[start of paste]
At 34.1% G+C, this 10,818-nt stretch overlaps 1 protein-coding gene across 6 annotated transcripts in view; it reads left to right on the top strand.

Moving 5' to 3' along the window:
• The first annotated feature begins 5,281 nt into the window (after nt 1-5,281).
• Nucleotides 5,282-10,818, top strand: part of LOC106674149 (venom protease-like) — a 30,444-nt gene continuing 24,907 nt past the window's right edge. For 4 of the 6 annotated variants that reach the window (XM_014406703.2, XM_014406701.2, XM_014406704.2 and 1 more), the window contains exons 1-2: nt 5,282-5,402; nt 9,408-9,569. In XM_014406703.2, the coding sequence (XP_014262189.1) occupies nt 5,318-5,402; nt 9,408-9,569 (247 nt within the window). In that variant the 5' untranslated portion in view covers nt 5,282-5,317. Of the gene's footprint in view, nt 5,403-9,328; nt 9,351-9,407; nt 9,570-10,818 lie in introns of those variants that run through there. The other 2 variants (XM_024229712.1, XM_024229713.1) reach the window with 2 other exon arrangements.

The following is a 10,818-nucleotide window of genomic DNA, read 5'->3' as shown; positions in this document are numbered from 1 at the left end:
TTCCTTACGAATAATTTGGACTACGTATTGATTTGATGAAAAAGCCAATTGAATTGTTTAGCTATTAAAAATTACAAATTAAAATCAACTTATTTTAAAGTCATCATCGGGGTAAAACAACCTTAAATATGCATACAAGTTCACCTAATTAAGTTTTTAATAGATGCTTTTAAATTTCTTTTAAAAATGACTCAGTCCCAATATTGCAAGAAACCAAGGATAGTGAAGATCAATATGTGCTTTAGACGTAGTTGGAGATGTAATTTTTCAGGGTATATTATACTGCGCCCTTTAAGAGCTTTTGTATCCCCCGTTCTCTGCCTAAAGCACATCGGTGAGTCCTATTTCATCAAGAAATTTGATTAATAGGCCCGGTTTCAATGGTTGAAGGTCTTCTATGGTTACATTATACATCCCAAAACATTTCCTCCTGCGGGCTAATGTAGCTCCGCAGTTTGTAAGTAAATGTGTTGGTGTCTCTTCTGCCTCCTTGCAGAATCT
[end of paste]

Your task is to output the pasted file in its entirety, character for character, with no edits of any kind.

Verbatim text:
At 34.1% G+C, this 10,818-nt stretch overlaps 1 protein-coding gene across 6 annotated transcripts in view; it reads left to right on the top strand.

Moving 5' to 3' along the window:
• The first annotated feature begins 5,281 nt into the window (after nt 1-5,281).
• Nucleotides 5,282-10,818, top strand: part of LOC106674149 (venom protease-like) — a 30,444-nt gene continuing 24,907 nt past the window's right edge. For 4 of the 6 annotated variants that reach the window (XM_014406703.2, XM_014406701.2, XM_014406704.2 and 1 more), the window contains exons 1-2: nt 5,282-5,402; nt 9,408-9,569. In XM_014406703.2, the coding sequence (XP_014262189.1) occupies nt 5,318-5,402; nt 9,408-9,569 (247 nt within the window). In that variant the 5' untranslated portion in view covers nt 5,282-5,317. Of the gene's footprint in view, nt 5,403-9,328; nt 9,351-9,407; nt 9,570-10,818 lie in introns of those variants that run through there. The other 2 variants (XM_024229712.1, XM_024229713.1) reach the window with 2 other exon arrangements.

The following is a 10,818-nucleotide window of genomic DNA, read 5'->3' as shown; positions in this document are numbered from 1 at the left end:
TTCCTTACGAATAATTTGGACTACGTATTGATTTGATGAAAAAGCCAATTGAATTGTTTAGCTATTAAAAATTACAAATTAAAATCAACTTATTTTAAAGTCATCATCGGGGTAAAACAACCTTAAATATGCATACAAGTTCACCTAATTAAGTTTTTAATAGATGCTTTTAAATTTCTTTTAAAAATGACTCAGTCCCAATATTGCAAGAAACCAAGGATAGTGAAGATCAATATGTGCTTTAGACGTAGTTGGAGATGTAATTTTTCAGGGTATATTATACTGCGCCCTTTAAGAGCTTTTGTATCCCCCGTTCTCTGCCTAAAGCACATCGGTGAGTCCTATTTCATCAAGAAATTTGATTAATAGGCCCGGTTTCAATGGTTGAAGGTCTTCTATGGTTACATTATACATCCCAAAACATTTCCTCCTGCGGGCTAATGTAGCTCCGCAGTTTGTAAGTAAATGTGTTGGTGTCTCTTCTGCCTCCTTGCAGAATCT